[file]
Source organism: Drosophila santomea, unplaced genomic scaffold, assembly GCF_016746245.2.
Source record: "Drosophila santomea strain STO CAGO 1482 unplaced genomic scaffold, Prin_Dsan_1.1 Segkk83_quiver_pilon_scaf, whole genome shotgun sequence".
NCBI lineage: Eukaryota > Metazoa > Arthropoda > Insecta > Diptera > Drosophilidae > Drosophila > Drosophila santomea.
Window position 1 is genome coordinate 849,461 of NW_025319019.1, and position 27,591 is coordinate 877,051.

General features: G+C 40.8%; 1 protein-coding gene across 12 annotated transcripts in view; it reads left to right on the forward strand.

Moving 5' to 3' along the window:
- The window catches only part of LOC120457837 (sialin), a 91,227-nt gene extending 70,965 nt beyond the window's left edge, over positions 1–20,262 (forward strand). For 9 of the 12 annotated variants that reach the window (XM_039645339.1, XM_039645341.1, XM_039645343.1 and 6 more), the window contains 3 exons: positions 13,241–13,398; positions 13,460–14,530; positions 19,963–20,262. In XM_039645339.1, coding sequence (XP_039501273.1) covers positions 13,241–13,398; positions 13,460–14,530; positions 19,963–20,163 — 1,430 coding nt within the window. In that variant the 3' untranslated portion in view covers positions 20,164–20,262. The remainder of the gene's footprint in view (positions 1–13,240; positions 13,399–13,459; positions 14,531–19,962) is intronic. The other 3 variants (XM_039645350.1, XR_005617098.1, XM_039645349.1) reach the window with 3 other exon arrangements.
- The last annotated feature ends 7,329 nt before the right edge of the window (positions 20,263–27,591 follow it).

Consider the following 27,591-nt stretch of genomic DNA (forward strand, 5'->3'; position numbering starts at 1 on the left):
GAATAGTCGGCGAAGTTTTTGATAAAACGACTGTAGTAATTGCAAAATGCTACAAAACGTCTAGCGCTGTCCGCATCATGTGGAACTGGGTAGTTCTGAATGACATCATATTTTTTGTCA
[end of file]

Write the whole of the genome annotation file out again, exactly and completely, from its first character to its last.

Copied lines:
Source organism: Drosophila santomea, unplaced genomic scaffold, assembly GCF_016746245.2.
Source record: "Drosophila santomea strain STO CAGO 1482 unplaced genomic scaffold, Prin_Dsan_1.1 Segkk83_quiver_pilon_scaf, whole genome shotgun sequence".
NCBI lineage: Eukaryota > Metazoa > Arthropoda > Insecta > Diptera > Drosophilidae > Drosophila > Drosophila santomea.
Window position 1 is genome coordinate 849,461 of NW_025319019.1, and position 27,591 is coordinate 877,051.

General features: G+C 40.8%; 1 protein-coding gene across 12 annotated transcripts in view; it reads left to right on the forward strand.

Moving 5' to 3' along the window:
- The window catches only part of LOC120457837 (sialin), a 91,227-nt gene extending 70,965 nt beyond the window's left edge, over positions 1–20,262 (forward strand). For 9 of the 12 annotated variants that reach the window (XM_039645339.1, XM_039645341.1, XM_039645343.1 and 6 more), the window contains 3 exons: positions 13,241–13,398; positions 13,460–14,530; positions 19,963–20,262. In XM_039645339.1, coding sequence (XP_039501273.1) covers positions 13,241–13,398; positions 13,460–14,530; positions 19,963–20,163 — 1,430 coding nt within the window. In that variant the 3' untranslated portion in view covers positions 20,164–20,262. The remainder of the gene's footprint in view (positions 1–13,240; positions 13,399–13,459; positions 14,531–19,962) is intronic. The other 3 variants (XM_039645350.1, XR_005617098.1, XM_039645349.1) reach the window with 3 other exon arrangements.
- The last annotated feature ends 7,329 nt before the right edge of the window (positions 20,263–27,591 follow it).

Consider the following 27,591-nt stretch of genomic DNA (forward strand, 5'->3'; position numbering starts at 1 on the left):
GAATAGTCGGCGAAGTTTTTGATAAAACGACTGTAGTAATTGCAAAATGCTACAAAACGTCTAGCGCTGTCCGCATCATGTGGAACTGGGTAGTTCTGAATGACATCATATTTTTTGTCA